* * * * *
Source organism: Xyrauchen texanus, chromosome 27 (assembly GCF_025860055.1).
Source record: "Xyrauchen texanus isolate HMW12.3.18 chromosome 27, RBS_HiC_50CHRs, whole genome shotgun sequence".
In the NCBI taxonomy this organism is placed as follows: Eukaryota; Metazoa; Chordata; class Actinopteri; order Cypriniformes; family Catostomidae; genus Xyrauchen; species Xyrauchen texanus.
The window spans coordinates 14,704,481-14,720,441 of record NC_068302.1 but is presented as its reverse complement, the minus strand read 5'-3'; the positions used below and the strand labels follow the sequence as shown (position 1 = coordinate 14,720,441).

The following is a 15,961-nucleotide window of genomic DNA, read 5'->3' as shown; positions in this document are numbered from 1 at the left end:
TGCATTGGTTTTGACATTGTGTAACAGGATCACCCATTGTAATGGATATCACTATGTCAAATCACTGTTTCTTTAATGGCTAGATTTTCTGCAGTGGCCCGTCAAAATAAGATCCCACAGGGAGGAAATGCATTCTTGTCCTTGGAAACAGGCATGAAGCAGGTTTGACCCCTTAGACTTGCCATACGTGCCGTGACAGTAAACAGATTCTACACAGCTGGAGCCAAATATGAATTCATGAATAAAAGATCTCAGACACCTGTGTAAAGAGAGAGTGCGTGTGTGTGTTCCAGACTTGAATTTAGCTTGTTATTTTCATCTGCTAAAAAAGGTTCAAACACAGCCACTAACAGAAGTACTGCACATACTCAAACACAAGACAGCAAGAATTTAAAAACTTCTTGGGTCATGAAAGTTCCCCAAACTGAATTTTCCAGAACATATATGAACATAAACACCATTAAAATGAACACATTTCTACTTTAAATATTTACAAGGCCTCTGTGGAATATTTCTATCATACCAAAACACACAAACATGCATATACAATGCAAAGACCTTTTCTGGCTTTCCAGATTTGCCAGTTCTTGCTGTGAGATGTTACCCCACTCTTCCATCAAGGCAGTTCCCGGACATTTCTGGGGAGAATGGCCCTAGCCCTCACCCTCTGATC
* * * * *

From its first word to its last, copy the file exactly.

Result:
Source organism: Xyrauchen texanus, chromosome 27 (assembly GCF_025860055.1).
Source record: "Xyrauchen texanus isolate HMW12.3.18 chromosome 27, RBS_HiC_50CHRs, whole genome shotgun sequence".
In the NCBI taxonomy this organism is placed as follows: Eukaryota; Metazoa; Chordata; class Actinopteri; order Cypriniformes; family Catostomidae; genus Xyrauchen; species Xyrauchen texanus.
The window spans coordinates 14,704,481-14,720,441 of record NC_068302.1 but is presented as its reverse complement, the minus strand read 5'-3'; the positions used below and the strand labels follow the sequence as shown (position 1 = coordinate 14,720,441).

The following is a 15,961-nucleotide window of genomic DNA, read 5'->3' as shown; positions in this document are numbered from 1 at the left end:
TGCATTGGTTTTGACATTGTGTAACAGGATCACCCATTGTAATGGATATCACTATGTCAAATCACTGTTTCTTTAATGGCTAGATTTTCTGCAGTGGCCCGTCAAAATAAGATCCCACAGGGAGGAAATGCATTCTTGTCCTTGGAAACAGGCATGAAGCAGGTTTGACCCCTTAGACTTGCCATACGTGCCGTGACAGTAAACAGATTCTACACAGCTGGAGCCAAATATGAATTCATGAATAAAAGATCTCAGACACCTGTGTAAAGAGAGAGTGCGTGTGTGTGTTCCAGACTTGAATTTAGCTTGTTATTTTCATCTGCTAAAAAAGGTTCAAACACAGCCACTAACAGAAGTACTGCACATACTCAAACACAAGACAGCAAGAATTTAAAAACTTCTTGGGTCATGAAAGTTCCCCAAACTGAATTTTCCAGAACATATATGAACATAAACACCATTAAAATGAACACATTTCTACTTTAAATATTTACAAGGCCTCTGTGGAATATTTCTATCATACCAAAACACACAAACATGCATATACAATGCAAAGACCTTTTCTGGCTTTCCAGATTTGCCAGTTCTTGCTGTGAGATGTTACCCCACTCTTCCATCAAGGCAGTTCCCGGACATTTCTGGGGAGAATGGCCCTAGCCCTCACCCTCTGATC